So how about an example from outside the grey area of churches and charities? Like the time I recorded my second album, a duets album, where each of my ten duet partners commanded a different fee ranging from zero to several hundred dollars, even though they each participated equally in terms of time commitment. One partner said, “I get lots of gigs. You don’t need to pay me anything.” Another partner, a close personal friend, requested a substantial fee. And still another declined pay on the promise that I would do the same for him on a recording project of his - a barter system of sorts. The costs of this album were as varied as the lives of the musicians who participated. Ever since then, several years before even thinking about my research, I’ve thought a lot about that scenario, the careers we’ve chosen, and how we manage them. In my work as a pianist, I teach, accompany students, accompany choirs, play Sunday morning church services, weddings, funerals, and perform solo occasionally. My fee for each of those tasks is different, different from other pianists, and sometimes I vary them depending on whether I know the person, or on the budget of the hiring party just so I can land the gig and keep playing.

The love for performing and creating music is undeniable across everyone I interviewed for my research. Things get complicated when musicians try to reconcile music as passion with music as commerce. Almost to a person, every musician I interviewed for my research commented in their own way that they didn’t take up a music career to get rich, and many of them entered the career with an exit strategy that was usually closely connected to dealing with age, money, competition and family. It’s as if some of us accept or brace for a career of low pay and an early expiry date before it even starts. My last blog post referenced a few summer jobs I held when I was about 19 and a university flunk-out. It was the music gig, the lowest paying and least certain of them all, that appealed to me the most and which I tried to turn into a career. So from the start, it was the fun, dynamism, and love of making music that took precedence over fiscal common sense. Not to mention that I am a professional trying to exist in an occupation where anyone with or without formal music training can enter, exit and return to the field freely at anytime, at any age, and where fees thus vary from one musician to another based not only on how much a particular audience feels they’re worth but also on how much musicians feel their own work is worth in a particular performance context. I can’t think of another career like it.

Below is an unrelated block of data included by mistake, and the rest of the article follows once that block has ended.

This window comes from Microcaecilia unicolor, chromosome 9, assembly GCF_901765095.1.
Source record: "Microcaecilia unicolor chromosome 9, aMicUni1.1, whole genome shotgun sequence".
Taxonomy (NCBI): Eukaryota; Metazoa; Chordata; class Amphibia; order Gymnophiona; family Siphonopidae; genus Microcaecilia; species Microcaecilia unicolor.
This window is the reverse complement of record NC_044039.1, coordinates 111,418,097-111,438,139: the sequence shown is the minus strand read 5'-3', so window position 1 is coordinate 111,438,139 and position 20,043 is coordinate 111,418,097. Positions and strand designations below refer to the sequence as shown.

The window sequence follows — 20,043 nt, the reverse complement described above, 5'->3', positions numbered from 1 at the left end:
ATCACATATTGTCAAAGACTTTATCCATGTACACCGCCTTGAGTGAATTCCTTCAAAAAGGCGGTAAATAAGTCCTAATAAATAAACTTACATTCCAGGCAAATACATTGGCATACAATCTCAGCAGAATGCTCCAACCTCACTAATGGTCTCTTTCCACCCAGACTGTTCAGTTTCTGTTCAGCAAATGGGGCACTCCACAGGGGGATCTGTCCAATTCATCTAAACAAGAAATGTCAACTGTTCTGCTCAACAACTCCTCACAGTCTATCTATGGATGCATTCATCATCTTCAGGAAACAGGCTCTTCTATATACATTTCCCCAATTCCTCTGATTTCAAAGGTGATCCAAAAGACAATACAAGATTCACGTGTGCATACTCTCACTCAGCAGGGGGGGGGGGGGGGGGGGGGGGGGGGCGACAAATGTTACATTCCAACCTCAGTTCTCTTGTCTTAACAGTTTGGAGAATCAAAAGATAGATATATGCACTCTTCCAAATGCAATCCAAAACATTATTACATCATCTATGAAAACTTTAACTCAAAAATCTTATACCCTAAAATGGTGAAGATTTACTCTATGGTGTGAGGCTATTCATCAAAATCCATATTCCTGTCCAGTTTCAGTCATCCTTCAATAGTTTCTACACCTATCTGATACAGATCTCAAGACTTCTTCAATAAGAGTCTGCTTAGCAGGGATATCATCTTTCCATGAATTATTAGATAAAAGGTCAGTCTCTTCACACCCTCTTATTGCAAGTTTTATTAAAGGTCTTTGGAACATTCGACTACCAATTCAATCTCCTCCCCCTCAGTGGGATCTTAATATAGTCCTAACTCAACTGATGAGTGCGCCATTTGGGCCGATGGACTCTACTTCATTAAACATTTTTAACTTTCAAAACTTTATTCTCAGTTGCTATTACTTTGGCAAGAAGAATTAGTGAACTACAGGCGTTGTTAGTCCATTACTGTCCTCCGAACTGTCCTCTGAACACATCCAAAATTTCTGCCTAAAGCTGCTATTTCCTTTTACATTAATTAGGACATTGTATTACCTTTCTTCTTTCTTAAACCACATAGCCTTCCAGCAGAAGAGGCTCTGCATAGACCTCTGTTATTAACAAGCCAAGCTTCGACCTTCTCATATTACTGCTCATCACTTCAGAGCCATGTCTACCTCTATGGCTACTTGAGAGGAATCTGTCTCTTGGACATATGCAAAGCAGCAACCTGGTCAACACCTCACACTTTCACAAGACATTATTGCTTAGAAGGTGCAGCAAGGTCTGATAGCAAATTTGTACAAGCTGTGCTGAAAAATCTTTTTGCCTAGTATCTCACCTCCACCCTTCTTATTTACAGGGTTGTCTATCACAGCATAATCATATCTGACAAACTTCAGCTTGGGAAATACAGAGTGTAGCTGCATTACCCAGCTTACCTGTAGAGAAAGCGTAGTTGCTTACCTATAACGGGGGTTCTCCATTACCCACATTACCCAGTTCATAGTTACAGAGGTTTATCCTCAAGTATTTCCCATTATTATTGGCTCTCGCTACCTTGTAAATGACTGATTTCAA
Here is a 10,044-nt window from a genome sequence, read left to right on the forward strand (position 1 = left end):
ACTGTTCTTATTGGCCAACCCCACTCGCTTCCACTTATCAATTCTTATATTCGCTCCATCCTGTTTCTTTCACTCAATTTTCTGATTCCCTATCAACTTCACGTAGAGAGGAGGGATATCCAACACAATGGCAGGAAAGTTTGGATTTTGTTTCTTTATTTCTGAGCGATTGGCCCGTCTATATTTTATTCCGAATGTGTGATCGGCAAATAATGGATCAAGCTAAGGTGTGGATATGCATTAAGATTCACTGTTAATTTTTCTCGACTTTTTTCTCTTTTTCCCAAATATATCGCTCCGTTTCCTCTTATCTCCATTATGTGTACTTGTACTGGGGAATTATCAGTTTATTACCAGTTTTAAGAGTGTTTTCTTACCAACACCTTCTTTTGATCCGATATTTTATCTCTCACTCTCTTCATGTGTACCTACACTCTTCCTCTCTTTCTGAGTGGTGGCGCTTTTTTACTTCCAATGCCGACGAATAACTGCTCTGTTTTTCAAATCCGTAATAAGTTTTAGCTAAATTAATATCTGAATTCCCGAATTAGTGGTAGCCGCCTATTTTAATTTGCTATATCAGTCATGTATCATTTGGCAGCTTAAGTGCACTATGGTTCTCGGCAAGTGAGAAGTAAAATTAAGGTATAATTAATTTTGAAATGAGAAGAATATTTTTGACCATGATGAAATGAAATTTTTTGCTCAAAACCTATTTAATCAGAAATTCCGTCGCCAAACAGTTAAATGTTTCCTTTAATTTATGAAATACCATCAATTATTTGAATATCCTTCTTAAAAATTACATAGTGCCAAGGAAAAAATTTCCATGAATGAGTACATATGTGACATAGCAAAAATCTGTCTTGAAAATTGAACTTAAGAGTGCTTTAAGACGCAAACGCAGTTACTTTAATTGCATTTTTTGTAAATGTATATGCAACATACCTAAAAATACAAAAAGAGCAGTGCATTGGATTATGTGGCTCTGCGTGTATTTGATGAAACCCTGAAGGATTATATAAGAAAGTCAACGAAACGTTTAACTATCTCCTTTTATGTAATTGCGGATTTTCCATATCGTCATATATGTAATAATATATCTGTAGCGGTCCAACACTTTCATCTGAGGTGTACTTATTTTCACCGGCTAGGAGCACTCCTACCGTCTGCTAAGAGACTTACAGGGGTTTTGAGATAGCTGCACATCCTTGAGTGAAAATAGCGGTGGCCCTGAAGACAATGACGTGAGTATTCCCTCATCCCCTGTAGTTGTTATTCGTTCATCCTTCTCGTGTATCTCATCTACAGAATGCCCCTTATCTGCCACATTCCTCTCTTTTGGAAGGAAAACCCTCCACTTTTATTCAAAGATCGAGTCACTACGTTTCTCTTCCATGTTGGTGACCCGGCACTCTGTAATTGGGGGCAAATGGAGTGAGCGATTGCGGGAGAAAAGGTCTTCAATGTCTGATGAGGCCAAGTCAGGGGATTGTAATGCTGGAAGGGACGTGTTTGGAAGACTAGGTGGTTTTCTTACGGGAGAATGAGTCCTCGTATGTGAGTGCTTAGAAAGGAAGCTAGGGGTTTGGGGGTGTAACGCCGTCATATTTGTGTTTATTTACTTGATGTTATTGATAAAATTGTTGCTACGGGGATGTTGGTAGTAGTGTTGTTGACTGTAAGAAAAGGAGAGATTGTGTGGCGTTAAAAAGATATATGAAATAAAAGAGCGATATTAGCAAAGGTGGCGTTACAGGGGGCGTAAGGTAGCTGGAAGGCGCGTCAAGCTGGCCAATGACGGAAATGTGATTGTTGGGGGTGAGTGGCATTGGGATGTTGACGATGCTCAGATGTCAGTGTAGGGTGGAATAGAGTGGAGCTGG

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I’ve written a lot about myself over the past few blog posts, trying to take care to write in the context of my research findings and preview some of the bigger issues that emerged from my interviews. My thesis, “Price of a Gift: Lives and Work of Professional Musicians in St. John's, Newfoundland”, recounts my interviews with 54 musicians who rely on performance for at least part of their annual income. Starting with the next post, I will introduce you in more detail to my interviewees including how they came to be part of my research. In subsequent posts I will share with you some interesting outcomes from our discussions that traced their lives in music from childhood to the day of our interviews. Key discussion points have to do with the roles their families and peers played on their music career path, the impact on their work of music educators, how musicians cope with competition and conflict with fellow musicians, and the conditions that lead some musicians to quit their music careers and others to commit to it for a lifetime.